OpenAI’s CTO says government regulators should be ‘very involved’ in regulating AI

Mira Murati, the chief technology officer at OpenAI, believes government regulators should be “very involved” in developing safety standards for the deployment of advanced artificial intelligence models such as ChatGPT. 

She also believes a proposed six-month pause on development isn’t the right way to build safer systems and that the industry isn’t currently close to achieving artificial general intelligence (AGI) — a hypothetical intellectual threshold where an artificial agent is capable of performing any task requiring intelligence, including human-level cognition. Her comments stem from an interview with the Associated Press published on April 24.

Related: Elon Musk to launch truth-seeking artificial intelligence platform TruthGPT

When asked about the safety precautions OpenAI took before the launch of GPT-4, Murati explained that the company took a slow approach to training to not only inhibit the machine’s penchant for unwanted behavior but also to locate any downstream concerns associated with such changes:

“You have to be very careful because you might create some other imbalance. You have to constantly audit […] So then you have to adjust it again and be very careful about every time you make an intervention, seeing what else is being disrupted.”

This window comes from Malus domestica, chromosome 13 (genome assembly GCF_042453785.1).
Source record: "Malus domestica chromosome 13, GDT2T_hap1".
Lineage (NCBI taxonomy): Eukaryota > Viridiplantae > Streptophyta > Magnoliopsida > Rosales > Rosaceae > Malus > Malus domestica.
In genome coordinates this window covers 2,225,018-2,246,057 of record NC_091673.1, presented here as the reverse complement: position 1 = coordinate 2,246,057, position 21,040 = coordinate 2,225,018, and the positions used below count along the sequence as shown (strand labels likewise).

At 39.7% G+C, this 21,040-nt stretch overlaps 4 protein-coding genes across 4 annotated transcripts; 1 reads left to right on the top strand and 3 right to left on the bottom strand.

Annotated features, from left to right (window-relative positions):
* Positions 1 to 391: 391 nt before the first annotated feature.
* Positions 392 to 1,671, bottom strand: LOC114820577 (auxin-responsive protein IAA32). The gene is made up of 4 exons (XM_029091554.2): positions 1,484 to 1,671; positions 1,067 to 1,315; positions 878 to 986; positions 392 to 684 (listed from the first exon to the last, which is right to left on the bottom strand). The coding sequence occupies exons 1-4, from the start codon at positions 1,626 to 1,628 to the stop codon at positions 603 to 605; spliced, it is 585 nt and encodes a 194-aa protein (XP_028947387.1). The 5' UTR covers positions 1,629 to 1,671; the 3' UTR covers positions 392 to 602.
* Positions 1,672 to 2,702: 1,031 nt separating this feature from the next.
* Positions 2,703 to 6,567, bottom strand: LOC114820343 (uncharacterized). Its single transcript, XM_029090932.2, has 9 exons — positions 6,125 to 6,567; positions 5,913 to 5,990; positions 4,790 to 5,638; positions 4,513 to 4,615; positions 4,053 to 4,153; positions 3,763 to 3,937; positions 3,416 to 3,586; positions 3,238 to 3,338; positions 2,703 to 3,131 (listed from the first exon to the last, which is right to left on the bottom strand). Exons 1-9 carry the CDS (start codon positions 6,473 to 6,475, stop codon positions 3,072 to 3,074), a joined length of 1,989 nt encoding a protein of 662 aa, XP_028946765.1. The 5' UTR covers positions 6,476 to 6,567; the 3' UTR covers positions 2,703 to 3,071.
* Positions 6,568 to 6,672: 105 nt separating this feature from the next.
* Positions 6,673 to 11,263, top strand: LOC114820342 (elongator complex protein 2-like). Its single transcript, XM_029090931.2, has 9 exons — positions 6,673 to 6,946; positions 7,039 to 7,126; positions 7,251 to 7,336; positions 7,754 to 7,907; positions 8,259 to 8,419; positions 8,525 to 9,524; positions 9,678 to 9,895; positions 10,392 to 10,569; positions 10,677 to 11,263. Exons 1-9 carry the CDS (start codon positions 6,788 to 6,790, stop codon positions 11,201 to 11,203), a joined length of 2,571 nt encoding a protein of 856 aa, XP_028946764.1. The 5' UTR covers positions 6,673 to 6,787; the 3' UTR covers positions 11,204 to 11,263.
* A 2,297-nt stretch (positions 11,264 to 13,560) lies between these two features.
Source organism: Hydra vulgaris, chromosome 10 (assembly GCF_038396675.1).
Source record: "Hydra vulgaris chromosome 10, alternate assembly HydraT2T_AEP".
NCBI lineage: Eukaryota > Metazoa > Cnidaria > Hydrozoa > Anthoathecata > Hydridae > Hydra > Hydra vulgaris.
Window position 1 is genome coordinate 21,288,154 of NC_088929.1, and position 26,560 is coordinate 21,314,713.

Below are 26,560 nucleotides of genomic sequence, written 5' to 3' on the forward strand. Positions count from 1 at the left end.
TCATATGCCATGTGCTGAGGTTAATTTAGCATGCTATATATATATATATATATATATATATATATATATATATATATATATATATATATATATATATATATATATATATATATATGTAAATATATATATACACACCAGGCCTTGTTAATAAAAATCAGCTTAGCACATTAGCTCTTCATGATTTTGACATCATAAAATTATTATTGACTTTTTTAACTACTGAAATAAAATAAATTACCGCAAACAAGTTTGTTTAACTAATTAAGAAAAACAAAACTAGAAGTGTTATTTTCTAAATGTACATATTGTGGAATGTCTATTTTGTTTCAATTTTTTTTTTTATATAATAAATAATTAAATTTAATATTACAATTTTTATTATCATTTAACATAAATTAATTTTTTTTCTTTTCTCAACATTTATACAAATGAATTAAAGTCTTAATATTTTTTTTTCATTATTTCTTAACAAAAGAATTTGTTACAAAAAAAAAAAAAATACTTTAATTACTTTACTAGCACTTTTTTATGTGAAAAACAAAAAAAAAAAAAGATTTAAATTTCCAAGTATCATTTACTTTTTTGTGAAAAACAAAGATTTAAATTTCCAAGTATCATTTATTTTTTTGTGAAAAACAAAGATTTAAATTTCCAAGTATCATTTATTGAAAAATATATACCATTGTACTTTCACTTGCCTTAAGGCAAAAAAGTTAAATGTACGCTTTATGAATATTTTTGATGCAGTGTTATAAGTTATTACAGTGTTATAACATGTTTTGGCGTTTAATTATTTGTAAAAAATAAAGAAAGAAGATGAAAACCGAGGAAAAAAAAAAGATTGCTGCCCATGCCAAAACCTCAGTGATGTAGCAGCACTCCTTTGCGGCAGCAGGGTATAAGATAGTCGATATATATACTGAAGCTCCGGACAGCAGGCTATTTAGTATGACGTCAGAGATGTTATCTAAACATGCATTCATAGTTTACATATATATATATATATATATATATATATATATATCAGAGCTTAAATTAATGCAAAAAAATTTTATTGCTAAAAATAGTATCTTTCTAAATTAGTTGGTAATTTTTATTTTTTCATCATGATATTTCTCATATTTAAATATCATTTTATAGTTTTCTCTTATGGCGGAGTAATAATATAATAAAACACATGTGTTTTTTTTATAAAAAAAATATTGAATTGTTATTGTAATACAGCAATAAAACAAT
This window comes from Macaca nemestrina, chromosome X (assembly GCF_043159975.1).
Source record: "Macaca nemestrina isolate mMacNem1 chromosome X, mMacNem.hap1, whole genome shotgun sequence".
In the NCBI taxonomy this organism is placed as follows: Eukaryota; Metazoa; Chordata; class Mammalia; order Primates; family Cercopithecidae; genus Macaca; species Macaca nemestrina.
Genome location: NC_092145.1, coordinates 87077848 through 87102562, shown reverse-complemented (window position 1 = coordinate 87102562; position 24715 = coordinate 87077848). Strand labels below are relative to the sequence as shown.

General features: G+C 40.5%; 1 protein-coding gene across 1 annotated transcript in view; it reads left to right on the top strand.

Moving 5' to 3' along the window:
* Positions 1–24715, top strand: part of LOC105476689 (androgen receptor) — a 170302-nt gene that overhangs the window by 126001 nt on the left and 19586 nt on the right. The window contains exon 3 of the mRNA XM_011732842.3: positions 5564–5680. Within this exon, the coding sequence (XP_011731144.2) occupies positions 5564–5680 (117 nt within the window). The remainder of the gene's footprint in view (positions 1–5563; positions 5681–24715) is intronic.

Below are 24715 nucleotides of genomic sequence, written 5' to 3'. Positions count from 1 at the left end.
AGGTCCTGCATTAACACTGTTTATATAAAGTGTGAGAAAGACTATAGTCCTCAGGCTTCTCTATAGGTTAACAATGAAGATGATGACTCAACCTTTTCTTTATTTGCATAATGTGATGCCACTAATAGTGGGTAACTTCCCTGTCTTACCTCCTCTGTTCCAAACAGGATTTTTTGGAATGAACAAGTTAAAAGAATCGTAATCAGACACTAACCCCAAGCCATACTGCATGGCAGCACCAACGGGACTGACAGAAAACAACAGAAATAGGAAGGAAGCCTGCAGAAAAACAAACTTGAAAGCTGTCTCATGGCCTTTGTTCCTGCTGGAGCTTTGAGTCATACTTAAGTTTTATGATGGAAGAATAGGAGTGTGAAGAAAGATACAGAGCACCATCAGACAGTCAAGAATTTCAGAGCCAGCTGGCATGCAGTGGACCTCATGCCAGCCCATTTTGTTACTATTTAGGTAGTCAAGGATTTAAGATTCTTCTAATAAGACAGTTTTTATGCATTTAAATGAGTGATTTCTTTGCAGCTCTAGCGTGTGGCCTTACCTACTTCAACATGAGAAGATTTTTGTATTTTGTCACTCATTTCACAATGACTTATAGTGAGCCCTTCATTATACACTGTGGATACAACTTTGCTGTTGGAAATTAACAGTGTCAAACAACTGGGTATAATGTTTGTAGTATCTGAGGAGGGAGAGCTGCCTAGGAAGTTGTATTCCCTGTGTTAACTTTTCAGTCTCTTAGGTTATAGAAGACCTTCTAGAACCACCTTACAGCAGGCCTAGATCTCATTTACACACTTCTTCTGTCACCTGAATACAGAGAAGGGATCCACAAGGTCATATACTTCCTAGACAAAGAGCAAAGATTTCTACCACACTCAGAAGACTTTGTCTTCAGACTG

In the wake of GPT-4’s launch, experts fearing the unknown-unknowns surrounding the future of AI have called for interventions ranging from increased government regulation to a six-month pause on global AI development.

The latter suggestion garnered attention and support from luminaries in the field of AI such as Elon Musk, Gary Marcus, and Eliezer Yudkowski, while many notable figures including Bill Gates, Yann LeCun and Andrew Ng have come out in opposition.

For her part, Murati expressed support for the idea of increased government involvement, stating, “these systems should be regulated.” She continued: “At OpenAI, we’re constantly talking with governments and regulators and other organizations that are developing these systems to, at least at the company level, agree on some level of standards.”

But, on the subject of a developmental pause, Murati’s tone was more critical:

“Some of the statements in the letter were just plain untrue about development of GPT-4 or GPT-5. We’re not training GPT-5. We don’t have any plans to do so in the next six months. And we did not rush out GPT-4. We took six months, in fact, to just focus entirely on the safe development and deployment of GPT-4.”

In response to whether there was currently “a path between products like GPT-4 and AGI,” Murati told the Associated Press that “We’re far from the point of having a safe, reliable, aligned AGI system.”

This might be sour news for those who believe GPT-4 is bordering on AGI. The company’s current focus on safety and the fact that, per Murati, it isn’t even training GPT-5 yet, are strong indicators that the coveted general intelligence discovery remains out of reach for the time being.

The company’s increased focus on regulation comes amid a greater trend towards government scrutiny. OpenAI recently had its GPT products banned in Italy and faces an April 30 deadline for compliance with local and EU regulations in Ireland — one experts say it’ll be hard-pressed to meet.

Such bans could have a serious impact on the European cryptocurrency scene as there’s been increasing movement towards the adoption of advanced crypto trading bots built on apps using the GPT API. If OpenAI and companies building similar products find themselves unable to legally operate in Europe, traders using the tech could be forced elsewhere.

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